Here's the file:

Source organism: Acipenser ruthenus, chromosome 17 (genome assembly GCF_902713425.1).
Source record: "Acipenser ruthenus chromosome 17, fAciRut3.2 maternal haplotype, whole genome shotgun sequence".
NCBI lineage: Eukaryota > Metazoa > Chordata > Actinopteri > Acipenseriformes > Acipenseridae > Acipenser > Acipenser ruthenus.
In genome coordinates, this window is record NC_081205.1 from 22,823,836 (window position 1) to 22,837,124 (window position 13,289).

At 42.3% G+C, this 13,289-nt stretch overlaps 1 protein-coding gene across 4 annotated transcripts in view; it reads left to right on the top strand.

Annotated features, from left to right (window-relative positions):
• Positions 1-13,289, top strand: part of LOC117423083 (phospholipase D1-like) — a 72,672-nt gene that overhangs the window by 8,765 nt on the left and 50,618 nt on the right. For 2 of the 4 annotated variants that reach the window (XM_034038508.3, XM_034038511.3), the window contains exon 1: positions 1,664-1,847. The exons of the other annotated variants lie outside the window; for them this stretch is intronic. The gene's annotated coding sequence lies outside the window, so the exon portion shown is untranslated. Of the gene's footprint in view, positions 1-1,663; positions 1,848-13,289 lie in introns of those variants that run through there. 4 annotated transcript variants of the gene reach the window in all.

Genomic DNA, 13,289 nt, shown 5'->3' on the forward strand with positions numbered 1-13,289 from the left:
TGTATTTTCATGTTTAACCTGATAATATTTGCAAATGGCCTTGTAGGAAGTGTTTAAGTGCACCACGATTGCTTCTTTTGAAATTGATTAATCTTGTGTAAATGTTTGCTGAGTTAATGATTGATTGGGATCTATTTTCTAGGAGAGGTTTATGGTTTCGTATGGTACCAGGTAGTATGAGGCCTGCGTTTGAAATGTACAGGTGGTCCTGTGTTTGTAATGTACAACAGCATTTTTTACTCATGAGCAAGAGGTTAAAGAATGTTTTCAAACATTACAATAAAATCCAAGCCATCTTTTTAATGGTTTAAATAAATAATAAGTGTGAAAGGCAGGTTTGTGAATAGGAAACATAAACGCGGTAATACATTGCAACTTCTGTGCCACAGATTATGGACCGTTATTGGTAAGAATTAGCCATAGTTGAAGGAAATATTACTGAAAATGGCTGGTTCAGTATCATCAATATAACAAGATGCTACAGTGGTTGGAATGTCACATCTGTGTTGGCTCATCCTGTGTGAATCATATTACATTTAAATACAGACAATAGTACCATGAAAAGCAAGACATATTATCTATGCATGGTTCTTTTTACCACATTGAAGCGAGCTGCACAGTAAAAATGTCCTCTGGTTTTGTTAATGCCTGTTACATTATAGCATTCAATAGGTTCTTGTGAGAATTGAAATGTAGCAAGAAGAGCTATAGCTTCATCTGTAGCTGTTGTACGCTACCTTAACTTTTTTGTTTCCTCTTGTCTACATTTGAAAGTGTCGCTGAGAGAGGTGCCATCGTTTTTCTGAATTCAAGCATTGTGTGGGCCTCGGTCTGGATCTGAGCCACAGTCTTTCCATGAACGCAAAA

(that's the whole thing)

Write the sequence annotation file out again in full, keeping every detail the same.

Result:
Source organism: Acipenser ruthenus, chromosome 17 (genome assembly GCF_902713425.1).
Source record: "Acipenser ruthenus chromosome 17, fAciRut3.2 maternal haplotype, whole genome shotgun sequence".
NCBI lineage: Eukaryota > Metazoa > Chordata > Actinopteri > Acipenseriformes > Acipenseridae > Acipenser > Acipenser ruthenus.
In genome coordinates, this window is record NC_081205.1 from 22,823,836 (window position 1) to 22,837,124 (window position 13,289).

At 42.3% G+C, this 13,289-nt stretch overlaps 1 protein-coding gene across 4 annotated transcripts in view; it reads left to right on the top strand.

Annotated features, from left to right (window-relative positions):
• Positions 1-13,289, top strand: part of LOC117423083 (phospholipase D1-like) — a 72,672-nt gene that overhangs the window by 8,765 nt on the left and 50,618 nt on the right. For 2 of the 4 annotated variants that reach the window (XM_034038508.3, XM_034038511.3), the window contains exon 1: positions 1,664-1,847. The exons of the other annotated variants lie outside the window; for them this stretch is intronic. The gene's annotated coding sequence lies outside the window, so the exon portion shown is untranslated. Of the gene's footprint in view, positions 1-1,663; positions 1,848-13,289 lie in introns of those variants that run through there. 4 annotated transcript variants of the gene reach the window in all.

Genomic DNA, 13,289 nt, shown 5'->3' on the forward strand with positions numbered 1-13,289 from the left:
TGTATTTTCATGTTTAACCTGATAATATTTGCAAATGGCCTTGTAGGAAGTGTTTAAGTGCACCACGATTGCTTCTTTTGAAATTGATTAATCTTGTGTAAATGTTTGCTGAGTTAATGATTGATTGGGATCTATTTTCTAGGAGAGGTTTATGGTTTCGTATGGTACCAGGTAGTATGAGGCCTGCGTTTGAAATGTACAGGTGGTCCTGTGTTTGTAATGTACAACAGCATTTTTTACTCATGAGCAAGAGGTTAAAGAATGTTTTCAAACATTACAATAAAATCCAAGCCATCTTTTTAATGGTTTAAATAAATAATAAGTGTGAAAGGCAGGTTTGTGAATAGGAAACATAAACGCGGTAATACATTGCAACTTCTGTGCCACAGATTATGGACCGTTATTGGTAAGAATTAGCCATAGTTGAAGGAAATATTACTGAAAATGGCTGGTTCAGTATCATCAATATAACAAGATGCTACAGTGGTTGGAATGTCACATCTGTGTTGGCTCATCCTGTGTGAATCATATTACATTTAAATACAGACAATAGTACCATGAAAAGCAAGACATATTATCTATGCATGGTTCTTTTTACCACATTGAAGCGAGCTGCACAGTAAAAATGTCCTCTGGTTTTGTTAATGCCTGTTACATTATAGCATTCAATAGGTTCTTGTGAGAATTGAAATGTAGCAAGAAGAGCTATAGCTTCATCTGTAGCTGTTGTACGCTACCTTAACTTTTTTGTTTCCTCTTGTCTACATTTGAAAGTGTCGCTGAGAGAGGTGCCATCGTTTTTCTGAATTCAAGCATTGTGTGGGCCTCGGTCTGGATCTGAGCCACAGTCTTTCCATGAACGCAAAA